As a dancer, I have at one point felt a connection with each of the above statements.  From my youth onward, I have always believed my life as a dancer to be separate and perhaps greater than my "normal" or "typical" life.  Living in a studio and on stage were both in and of themselves worlds separate from ones in which my peers were living.  I could imagine this feeling would be replicated by any of my friends as passionate and dedicated to their craft as I was to mine.  When I would get home from school, I would immediately go to dance.  When I was at school, I was thinking of dance and the world that my fellow dancers and I had created.  Whether this world was healthy or prosperous is a debate for a different time, but during those moments when I envisioned dancing I felt more alive and more present in my own body than I did sitting at my ordinary laminated school desk.  My drive to surpass myself is what did and does drive me to continue practicing the art of dance.  There is within my soul, as Levinson states, an "unquenchable thirst to surpass [myself]."  This thirst, this desire, gets me out of bed and to my class when it is cold and I am tired; it is the very thing that motivates me.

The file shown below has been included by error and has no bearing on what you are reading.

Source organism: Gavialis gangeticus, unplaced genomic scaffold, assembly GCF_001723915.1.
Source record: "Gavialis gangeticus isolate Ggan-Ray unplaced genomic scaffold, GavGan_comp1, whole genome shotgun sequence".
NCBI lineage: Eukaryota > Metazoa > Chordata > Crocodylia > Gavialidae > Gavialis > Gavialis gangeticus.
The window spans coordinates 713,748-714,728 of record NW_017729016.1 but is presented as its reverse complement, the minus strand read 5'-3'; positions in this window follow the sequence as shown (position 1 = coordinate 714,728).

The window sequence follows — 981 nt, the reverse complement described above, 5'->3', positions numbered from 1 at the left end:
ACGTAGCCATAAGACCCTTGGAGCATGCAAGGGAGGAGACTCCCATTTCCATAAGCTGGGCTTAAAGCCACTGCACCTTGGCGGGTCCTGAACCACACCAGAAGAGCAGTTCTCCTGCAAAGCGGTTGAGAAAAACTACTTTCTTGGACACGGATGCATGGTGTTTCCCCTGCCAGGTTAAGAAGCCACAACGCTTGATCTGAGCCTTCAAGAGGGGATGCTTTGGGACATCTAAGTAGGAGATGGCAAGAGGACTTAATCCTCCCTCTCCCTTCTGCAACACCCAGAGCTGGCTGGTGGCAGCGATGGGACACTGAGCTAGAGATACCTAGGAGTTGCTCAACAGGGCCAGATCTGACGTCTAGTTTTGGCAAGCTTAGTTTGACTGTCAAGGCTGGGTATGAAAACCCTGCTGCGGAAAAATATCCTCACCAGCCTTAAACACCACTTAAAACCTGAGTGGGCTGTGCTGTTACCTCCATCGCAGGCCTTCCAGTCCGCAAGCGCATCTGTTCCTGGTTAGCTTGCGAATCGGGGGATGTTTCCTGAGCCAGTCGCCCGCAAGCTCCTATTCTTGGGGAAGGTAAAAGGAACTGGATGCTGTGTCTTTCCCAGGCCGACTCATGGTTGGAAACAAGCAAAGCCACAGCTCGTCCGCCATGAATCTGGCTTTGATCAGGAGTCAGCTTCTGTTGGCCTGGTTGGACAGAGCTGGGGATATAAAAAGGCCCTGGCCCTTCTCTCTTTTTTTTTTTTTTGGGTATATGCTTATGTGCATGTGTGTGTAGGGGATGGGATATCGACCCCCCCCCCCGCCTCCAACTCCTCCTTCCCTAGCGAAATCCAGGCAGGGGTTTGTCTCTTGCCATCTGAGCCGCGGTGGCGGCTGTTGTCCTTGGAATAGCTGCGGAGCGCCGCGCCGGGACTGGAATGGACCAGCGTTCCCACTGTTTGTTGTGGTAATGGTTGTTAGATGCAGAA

I have never considered, until this article, the marvel and the wondrous effects of the "turnout" and what it has taken to train my body to accomplish it.  I would consider myself to have an adequate turnout, but this turnout is so integrated into my body that it has taken considerable training and force to get my legs to return to a parallel state as is desired during the practice of yoga.  The positions of dance have become a part of who I am, so much so that I am identified as a dancer by passerby due to my stance and posture.  Because it is such a large and integral part of my self, I have over looked the incredible benefits that it has afforded my movement.  Turnout allows legs to reach new extensions and to beat in jumps.  It has taken years of training to avoid "lapsing into [my] original purely human state."  I am not insisting that I am a sort of cocky super-human dancer, but instead that my practice in dance has allowed my body to explore new "unhuman" states.